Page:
At least six civilians, including a child, were killed after government forces fired on a hospital in western Aleppo.
Syrian mourners pray during a funeral in the the village of Atareb in the northern Syrian province of Aleppo [Aaref Watad/AFP
Artillery shelling has killed six civilians, including a child when it hit a surgical hospital in rebel-held northwest Syria, the International Rescue Committee (IRC) has said in a statement.
The attack on Sunday in the town of Atareb has also wounded 16 civilians including five health staff, the IRC said. The hospital is now out of service.
“Four of the injured are in a critical condition,” IRC said, adding that the hospital is run by its partner organisation SAMS.
The attack came despite a Russian-Turkish ceasefire in force since March 2020, covering the wider rebel-held stronghold in northwest Syria.
Turkey’s defence ministry and a war monitor earlier reported that Syrian government artillery fire hit the hospital’s main entrance inside a cave.
A man walks past a damaged room at the entrance of a field hospital in the the village of Atareb after it was reportedly targeted by regime shelling [Aaref Watad/AFP]
“Although SAMS shared the hospital’s coordinates through the UN’s notification system, it came under attack and has now been damaged so severely that it can no longer be used,” Rehana Zawar, the IRC’s country director for northwest Syria said in a statement.
“This is the fifth attack on health care that has been recorded so far this year, and brings the total number of attacks on health care since January 2019 to 118.
“Health facilities are protected under international law and should be safe havens in times of crisis, but after 10 years of war this is not the case in Syria. Since the start of the conflict, Physicians for Human Rights have documented close to 600 attacks on health care,” Zawar said.
Al Jazeera’s Adham Abu Hussam, reporting from neighbouring rebel-held Idlib province, said that the hospital used to serve some 100,000 people in the area.
The area is also included in the de-escalation zone agreed upon by Russia, Iran and Turkey – an area which stretches from the northeastern mountains of Latakia to the northwestern suburbs of Aleppo city.
A man stands amid the debris at the entrance of a field hospital in the the village of Atareb in the northern Syrian province of Aleppo [Aaref Watad/AFP]
The hospital is located underground, a tactic used by the opposition to avoid being targeted in the conflict-prone area.
In a statement, the White Helmets – a volunteer search-and-rescue group that operates in rebel-held parts of Syria – said the attack is a “continuation of the regime and Russia’s systematic policy of targeting medical facilities and hospitals”.
Hospitals and clinics have been targeted and destroyed in cities across the country amid fighting between government forces – backed by Russia and Iran – and armed opposition groups.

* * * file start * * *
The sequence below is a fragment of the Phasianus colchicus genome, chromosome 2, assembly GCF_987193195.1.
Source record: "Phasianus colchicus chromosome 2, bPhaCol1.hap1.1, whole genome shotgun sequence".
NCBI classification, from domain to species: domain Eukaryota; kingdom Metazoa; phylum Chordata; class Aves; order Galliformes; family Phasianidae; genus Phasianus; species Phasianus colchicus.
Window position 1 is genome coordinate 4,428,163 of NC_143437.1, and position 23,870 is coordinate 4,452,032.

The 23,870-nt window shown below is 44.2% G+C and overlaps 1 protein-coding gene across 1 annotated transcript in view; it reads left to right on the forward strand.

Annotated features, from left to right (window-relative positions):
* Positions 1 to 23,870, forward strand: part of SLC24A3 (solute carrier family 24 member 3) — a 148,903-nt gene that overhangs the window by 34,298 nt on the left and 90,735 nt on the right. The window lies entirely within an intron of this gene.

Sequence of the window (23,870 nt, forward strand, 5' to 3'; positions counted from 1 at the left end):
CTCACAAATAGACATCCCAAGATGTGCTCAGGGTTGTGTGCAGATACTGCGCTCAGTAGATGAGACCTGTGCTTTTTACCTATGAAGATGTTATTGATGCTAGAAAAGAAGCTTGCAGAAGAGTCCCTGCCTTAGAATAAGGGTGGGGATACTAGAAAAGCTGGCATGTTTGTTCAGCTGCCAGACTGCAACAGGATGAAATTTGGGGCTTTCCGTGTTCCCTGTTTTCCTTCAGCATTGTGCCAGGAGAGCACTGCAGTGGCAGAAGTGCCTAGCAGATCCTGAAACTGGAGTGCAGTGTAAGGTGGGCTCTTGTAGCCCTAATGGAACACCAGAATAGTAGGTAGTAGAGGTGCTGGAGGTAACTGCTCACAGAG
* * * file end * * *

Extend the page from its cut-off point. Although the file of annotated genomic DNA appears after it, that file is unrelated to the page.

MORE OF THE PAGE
In a report released earlier this month, the IRC highlighted the ways in which the war in Syria has turned hospitals from places of shelter to danger zones.
According to the report, an estimated 70 percent of the health workforce has left the country, leaving just one Syrian doctor for every 10,000 civilians. Only 58 percent of hospitals remain fully functional, the UN says.
Rebel-held Idlib province, which was dubbed a “dumping ground” for evacuees who fled government offensives in other parts of the country, is now facing a raging coronavirus pandemic while much of its healthcare facilities are in ruins. The region is home to nearly 3 million people, most of whom are internally displaced.
The ceasefire brokered by rebel-backer Turkey and regime ally Russia last March stemmed a months-long regime military offensive on the region – the last rebel-held bastion – that killed hundreds of civilians and displaced more than a million people from their homes.
It has since largely held despite repeated violations including Russian air strikes on the region, according to the Syrian Observatory for Human Rights.
Meanwhile, the United States-based Physicians for Human Rights has documented 598 attacks on at least 350 separate healthcare facilities in Syria since March 2011, the vast majority of them allegedly committed by the Syrian government and allied forces, including Russia. In the same 10-year period, at least 930 medical personnel were killed, the rights group said.
Between 2016 and 2019, the World Health Organization documented up to 337 attacks on healthcare sites in Syria’s northwest.
The health directorate in the rebel-controlled northwest said Sunday’s attack was the first on a medical facility in the region since February 2020.
The war, now widely seen as a proxy conflict, has killed more than 388,000 people and displaced millions at home and abroad since starting in 2011 with the brutal repression of anti-government protests.
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